Prostitution or the accessible body: is the prostitute a victim or criminal?
By Hicham Kasmi
Morocco World News
Meknes, Morocco, August 10, 2012
Yesterday I went to a public library, and I started sailing into the different books and moving from one section to another. Suddenly, I noticed an appealing title on the cover of a book that I couldn’t resist the temptation and desire to open and read. The book was titled “Prostitution or the Accessible Body” (translation is mine) written by Fatima Bouzrirat. As I started reading the book, I discovered that it is the result of field work that took place between the years 1985 and 1994 in Casablanca. I admit that it s a bit old, but it is a very good book as it provides comprehensive coverage to this phenomenon by illustrating its socio-economic factors, and providing some real examples of girls practicing prostitution.
Indeed the reason behind opening this book in the first place was not an interest in the subject of prostitution per-se, but from a desire to answer the one and only question: is the prostitute (I use this term with a totally neutral stance) a victim or criminal for her situation? At the first glance, it may seem very easy to answer this question, but when getting deeper in analyzing the phenomenon, it becomes clear that things are not that easy. Hence, in what follows, I will be drawing on Mrs. Bouzrirat’s findings, without forgetting to express my personal point of view.
As mentioned earlier, it is never easy to have a stance about the issue of prostitution or to pin point the reasons, as a lot of factors are intermingled to cause this problem. The first factors are poverty and illiteracy. It goes without saying that in Morocco, especially at the time that the above-mentioned study was held, there were and are a great number of illiterate people among both genders.
Yet, the percentage of female illiteracy is greater than of men, which results in a group of helpless girls with no qualifications to integrate in society or have a job. Consequently, the only jobs offered for them are: waitress, maid, or working in a factory. These jobs in turn are not well appreciated and respected by Moroccan society, which may account for the fact that these girls endure sexual harassment on a daily basis and might even be offered huge amounts of money to practice prostitution. Admittedly, poverty, illiteracy and money may not be enough to orient the woman toward prostitution, but they are tangible examples that these girls have some exceptional circumstances, and that prostitution is not always their first choice (maid, waitress…etc).
Additionally, the writer noted divorce as another important cause of prostitution. Reflecting upon Moroccan society nowadays, one can readily notice the increasing number of divorced women. Unfortunately for this paper, we will not dig deeper into the reasons of divorce as our interest is the relationship between divorce and prostitution.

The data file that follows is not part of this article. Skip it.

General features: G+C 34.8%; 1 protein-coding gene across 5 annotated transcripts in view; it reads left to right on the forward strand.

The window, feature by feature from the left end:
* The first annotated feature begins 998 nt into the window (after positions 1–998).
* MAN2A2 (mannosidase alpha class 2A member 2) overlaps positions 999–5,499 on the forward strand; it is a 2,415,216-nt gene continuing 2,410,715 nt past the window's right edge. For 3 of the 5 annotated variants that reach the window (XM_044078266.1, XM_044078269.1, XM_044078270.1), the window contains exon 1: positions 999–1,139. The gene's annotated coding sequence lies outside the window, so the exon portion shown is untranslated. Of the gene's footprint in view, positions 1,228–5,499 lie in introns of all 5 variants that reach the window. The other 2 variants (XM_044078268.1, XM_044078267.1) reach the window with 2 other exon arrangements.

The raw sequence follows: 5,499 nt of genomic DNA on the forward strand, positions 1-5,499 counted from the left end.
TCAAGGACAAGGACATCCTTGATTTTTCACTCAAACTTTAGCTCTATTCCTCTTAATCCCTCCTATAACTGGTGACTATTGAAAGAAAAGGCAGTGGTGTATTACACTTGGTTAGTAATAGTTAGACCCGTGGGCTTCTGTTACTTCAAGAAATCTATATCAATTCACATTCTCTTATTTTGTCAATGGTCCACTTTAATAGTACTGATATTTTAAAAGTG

As soon as the woman is divorced, she is directly labeled “Hajala” (divorced) with all the negative connotation of this word, which implies that she is a woman who couldn’t keep her husband and save her house. Consequently, she is the one to be blamed for the failure of the marriage and not the man. In some cases, this woman has children and she is in need for a job. Again, without any qualifications or the help of her family or her ex-husband who doesn’t t bother himself to take care of his children, she is left with limited number of choices. I have to repeat that divorce may not be enough to orient the woman toward prostitution, but still, we can’t deny that these cases exist in our society, and that we no longer live in a world where the rich helps the poor and the strong helps the weak.
Interestingly, the writer had some conversations with these women which uncover their psychology and attitudes toward their “job”. Most of the respondents refer to the money they got as “Floss Laharam” (forbidden money) using the religious word “haram” which highlights the fact that they are never proud of what they do. They also refer to themselves as “Moskhat” (dirty) and that they always take many showers everyday which can tell how disgusted they are with their bodies. Another interesting fact is that they are never sober when practicing prostitution; instead they always drink wine before going out, for the simple reason that they can’t forgive themselves for practicing prostitution.
At the end, I must say that there are other reasons for this phenomenon, but I only highlighted the mentioned reasons as they are the most apparent. Recall that over-generalization is not allowed, as the focus is only an analysis of a tiny portion of the women involved in prostitution. Still, we cannot deny that a number of those we consider beneath humans, suffer silently, and they didn’t choose to be prostitutes, instead it was imposed on them as they do not have the qualifications one has, the tender parents one has, or the supportive family members one has. Last but not least, there is no intention to legitimize prostitution, but it is an invitation to reconsider the idea that the prostitutes are the only ones responsible for their situation, because, indeed, we (the society) have a role to play in both causing and solving this problem, and it is time to assume this responsibility.
The views expressed in this article are the author’s own and do not necessarily reflect Morocco World News’ editorial policy
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